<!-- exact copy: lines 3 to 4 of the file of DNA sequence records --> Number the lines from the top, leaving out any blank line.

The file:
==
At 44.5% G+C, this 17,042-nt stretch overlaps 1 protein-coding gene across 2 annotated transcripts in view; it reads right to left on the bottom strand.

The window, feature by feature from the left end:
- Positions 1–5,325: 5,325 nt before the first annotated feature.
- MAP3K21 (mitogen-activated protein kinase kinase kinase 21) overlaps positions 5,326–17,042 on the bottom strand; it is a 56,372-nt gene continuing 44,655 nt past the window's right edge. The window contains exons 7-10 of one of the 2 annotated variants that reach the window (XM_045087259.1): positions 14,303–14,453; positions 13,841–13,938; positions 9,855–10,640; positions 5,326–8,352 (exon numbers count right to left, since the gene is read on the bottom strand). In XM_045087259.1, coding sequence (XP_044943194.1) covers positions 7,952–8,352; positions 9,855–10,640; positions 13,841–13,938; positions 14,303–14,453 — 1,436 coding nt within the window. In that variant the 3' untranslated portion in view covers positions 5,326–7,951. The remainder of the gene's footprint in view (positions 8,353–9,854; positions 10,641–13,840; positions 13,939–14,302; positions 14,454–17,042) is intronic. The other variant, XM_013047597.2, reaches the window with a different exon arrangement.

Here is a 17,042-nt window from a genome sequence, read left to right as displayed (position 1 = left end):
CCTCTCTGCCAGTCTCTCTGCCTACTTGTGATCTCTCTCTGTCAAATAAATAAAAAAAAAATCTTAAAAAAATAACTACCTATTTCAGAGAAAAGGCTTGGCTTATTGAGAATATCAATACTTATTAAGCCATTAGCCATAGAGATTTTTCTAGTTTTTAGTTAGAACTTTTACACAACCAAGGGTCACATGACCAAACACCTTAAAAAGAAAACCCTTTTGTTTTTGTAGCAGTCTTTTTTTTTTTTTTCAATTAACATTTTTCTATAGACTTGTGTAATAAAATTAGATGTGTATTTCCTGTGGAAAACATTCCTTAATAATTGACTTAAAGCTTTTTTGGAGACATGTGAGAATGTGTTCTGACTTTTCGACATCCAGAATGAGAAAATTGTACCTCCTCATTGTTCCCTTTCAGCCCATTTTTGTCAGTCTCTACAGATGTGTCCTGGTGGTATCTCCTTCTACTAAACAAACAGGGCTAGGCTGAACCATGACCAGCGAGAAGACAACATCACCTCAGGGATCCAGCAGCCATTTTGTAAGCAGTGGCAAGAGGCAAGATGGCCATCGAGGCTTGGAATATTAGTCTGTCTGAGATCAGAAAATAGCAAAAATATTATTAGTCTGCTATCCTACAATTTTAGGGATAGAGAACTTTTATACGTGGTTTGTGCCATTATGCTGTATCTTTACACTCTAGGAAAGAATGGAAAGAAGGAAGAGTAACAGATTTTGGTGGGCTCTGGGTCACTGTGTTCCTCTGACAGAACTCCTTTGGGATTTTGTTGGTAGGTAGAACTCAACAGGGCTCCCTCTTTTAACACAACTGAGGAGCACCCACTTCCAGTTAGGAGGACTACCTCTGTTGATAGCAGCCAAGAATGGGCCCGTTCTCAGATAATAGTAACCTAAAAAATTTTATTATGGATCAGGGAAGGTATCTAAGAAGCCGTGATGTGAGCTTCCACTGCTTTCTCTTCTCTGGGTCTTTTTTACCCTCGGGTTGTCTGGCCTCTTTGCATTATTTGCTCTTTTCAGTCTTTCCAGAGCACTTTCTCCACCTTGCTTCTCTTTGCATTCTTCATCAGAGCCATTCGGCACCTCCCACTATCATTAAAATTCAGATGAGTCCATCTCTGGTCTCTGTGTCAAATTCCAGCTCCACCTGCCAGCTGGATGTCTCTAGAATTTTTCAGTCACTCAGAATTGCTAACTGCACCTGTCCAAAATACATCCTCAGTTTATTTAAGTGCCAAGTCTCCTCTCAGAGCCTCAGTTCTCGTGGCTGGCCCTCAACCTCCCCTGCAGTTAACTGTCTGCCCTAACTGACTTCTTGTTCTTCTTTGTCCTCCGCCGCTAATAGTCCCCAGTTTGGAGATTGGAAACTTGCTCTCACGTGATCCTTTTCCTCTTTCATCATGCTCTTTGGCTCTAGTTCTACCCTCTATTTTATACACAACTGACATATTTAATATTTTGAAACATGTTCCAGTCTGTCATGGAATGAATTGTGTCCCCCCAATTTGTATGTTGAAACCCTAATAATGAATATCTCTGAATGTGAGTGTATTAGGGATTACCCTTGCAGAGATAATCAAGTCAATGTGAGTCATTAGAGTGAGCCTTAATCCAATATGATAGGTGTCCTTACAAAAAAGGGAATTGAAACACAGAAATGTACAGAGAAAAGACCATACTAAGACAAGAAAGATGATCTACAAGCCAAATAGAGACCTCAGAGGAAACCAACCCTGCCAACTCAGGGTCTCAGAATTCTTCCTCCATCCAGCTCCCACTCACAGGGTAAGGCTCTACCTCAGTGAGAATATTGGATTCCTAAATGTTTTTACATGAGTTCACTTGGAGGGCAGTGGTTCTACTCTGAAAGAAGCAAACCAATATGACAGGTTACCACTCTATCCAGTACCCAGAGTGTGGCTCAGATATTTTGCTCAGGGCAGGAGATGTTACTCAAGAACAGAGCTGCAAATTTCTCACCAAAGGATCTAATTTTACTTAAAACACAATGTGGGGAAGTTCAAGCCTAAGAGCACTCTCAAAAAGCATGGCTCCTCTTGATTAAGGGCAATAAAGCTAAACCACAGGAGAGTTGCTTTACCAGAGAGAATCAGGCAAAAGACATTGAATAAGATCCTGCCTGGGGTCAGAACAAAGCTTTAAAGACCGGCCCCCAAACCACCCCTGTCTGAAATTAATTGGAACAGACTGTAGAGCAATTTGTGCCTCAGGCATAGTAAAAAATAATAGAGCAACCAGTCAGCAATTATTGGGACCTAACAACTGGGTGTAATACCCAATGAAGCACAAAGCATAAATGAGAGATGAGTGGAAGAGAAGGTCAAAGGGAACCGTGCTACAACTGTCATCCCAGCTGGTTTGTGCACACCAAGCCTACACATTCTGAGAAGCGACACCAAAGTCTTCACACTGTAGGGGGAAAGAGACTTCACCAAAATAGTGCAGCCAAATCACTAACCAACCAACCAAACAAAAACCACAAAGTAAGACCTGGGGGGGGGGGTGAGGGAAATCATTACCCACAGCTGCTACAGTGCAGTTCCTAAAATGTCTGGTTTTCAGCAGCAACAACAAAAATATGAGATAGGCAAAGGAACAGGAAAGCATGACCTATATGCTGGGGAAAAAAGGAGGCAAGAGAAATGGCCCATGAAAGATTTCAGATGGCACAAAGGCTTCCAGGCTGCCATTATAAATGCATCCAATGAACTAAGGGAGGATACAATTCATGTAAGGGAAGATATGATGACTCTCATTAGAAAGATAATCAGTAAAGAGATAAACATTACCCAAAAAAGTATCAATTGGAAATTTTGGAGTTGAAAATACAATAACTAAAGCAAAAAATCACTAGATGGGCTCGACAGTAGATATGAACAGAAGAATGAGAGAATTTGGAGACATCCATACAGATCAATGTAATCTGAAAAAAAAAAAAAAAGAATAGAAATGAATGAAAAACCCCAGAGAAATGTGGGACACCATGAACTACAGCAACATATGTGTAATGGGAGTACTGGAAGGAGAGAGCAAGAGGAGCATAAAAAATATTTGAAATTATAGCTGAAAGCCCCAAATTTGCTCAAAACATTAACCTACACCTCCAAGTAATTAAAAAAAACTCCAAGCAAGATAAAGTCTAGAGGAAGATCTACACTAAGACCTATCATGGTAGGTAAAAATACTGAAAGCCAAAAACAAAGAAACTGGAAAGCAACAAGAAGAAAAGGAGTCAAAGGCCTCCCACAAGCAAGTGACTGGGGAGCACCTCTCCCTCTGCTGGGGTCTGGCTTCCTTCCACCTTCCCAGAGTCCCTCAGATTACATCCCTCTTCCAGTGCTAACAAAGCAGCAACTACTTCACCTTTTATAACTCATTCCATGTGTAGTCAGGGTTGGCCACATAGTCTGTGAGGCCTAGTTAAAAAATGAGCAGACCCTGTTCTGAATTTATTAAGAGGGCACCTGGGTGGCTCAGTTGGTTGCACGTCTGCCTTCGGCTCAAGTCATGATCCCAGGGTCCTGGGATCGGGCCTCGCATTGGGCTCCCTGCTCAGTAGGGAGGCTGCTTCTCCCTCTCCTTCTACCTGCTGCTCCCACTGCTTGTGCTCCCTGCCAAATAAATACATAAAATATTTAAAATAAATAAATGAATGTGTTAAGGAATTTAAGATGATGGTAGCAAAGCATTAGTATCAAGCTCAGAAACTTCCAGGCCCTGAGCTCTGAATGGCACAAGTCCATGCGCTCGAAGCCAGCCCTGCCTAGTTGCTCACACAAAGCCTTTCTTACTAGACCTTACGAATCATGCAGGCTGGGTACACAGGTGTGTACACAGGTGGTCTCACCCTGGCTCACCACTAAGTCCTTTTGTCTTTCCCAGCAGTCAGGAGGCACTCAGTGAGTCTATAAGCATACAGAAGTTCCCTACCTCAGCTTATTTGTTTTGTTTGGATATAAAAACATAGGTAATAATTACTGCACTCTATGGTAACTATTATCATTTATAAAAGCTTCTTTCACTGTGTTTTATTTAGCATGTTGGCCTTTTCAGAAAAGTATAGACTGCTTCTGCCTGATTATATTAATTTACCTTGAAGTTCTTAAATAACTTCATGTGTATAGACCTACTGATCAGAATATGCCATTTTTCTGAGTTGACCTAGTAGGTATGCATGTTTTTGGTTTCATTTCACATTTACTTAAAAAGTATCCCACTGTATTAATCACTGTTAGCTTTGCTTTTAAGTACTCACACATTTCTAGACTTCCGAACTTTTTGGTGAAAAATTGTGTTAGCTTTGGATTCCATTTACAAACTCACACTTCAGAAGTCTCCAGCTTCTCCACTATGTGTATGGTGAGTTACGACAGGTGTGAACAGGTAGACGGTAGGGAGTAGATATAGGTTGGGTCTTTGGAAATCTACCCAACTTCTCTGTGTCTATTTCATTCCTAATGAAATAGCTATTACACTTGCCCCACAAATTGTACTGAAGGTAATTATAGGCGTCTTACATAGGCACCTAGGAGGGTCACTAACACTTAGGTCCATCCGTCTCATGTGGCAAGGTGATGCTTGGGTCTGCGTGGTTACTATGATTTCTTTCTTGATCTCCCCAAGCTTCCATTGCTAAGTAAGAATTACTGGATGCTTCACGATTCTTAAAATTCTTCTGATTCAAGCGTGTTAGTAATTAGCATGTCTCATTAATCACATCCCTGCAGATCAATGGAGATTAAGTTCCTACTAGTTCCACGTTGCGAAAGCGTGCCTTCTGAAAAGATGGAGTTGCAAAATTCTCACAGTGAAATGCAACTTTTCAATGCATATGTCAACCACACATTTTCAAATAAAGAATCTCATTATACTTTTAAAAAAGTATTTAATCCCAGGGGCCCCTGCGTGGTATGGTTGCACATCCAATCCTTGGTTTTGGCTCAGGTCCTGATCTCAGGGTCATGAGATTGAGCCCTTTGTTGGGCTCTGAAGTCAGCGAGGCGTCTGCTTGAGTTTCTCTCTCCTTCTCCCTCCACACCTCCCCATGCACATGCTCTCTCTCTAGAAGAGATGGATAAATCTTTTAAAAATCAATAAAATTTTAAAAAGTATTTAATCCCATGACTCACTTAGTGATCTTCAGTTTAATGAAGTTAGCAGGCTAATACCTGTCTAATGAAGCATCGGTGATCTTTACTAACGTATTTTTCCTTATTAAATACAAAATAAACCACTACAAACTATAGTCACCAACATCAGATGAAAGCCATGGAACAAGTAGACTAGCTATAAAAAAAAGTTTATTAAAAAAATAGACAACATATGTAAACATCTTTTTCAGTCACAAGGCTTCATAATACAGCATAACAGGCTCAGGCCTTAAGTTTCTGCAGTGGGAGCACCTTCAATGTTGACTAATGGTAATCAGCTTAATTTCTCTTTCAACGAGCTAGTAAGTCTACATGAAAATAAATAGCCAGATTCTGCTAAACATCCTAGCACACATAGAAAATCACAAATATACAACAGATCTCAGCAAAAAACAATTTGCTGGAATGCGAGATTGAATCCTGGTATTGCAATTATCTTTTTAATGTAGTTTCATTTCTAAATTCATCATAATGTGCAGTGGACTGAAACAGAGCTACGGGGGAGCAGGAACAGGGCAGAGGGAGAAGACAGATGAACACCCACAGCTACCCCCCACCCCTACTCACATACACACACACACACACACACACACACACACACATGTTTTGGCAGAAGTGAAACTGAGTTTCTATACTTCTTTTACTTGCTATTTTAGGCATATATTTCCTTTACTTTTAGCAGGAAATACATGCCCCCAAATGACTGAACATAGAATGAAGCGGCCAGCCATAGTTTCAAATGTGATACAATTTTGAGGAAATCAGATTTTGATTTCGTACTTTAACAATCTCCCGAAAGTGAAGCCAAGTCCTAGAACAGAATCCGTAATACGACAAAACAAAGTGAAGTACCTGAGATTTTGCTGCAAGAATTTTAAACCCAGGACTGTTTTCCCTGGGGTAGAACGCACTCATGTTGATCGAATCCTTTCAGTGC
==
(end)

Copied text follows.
- Positions 1–5,325: 5,325 nt before the first annotated feature.
- MAP3K21 (mitogen-activated protein kinase kinase kinase 21) overlaps positions 5,326–17,042 on the bottom strand; it is a 56,372-nt gene continuing 44,655 nt past the window's right edge. The window contains exons 7-10 of one of the 2 annotated variants that reach the window (XM_045087259.1): positions 14,303–14,453; positions 13,841–13,938; positions 9,855–10,640; positions 5,326–8,352 (exon numbers count right to left, since the gene is read on the bottom strand). In XM_045087259.1, coding sequence (XP_044943194.1) covers positions 7,952–8,352; positions 9,855–10,640; positions 13,841–13,938; positions 14,303–14,453 — 1,436 coding nt within the window. In that variant the 3' untranslated portion in view covers positions 5,326–7,951. The remainder of the gene's footprint in view (positions 8,353–9,854; positions 10,641–13,840; positions 13,939–14,302; positions 14,454–17,042) is intronic. The other variant, XM_013047597.2, reaches the window with a different exon arrangement.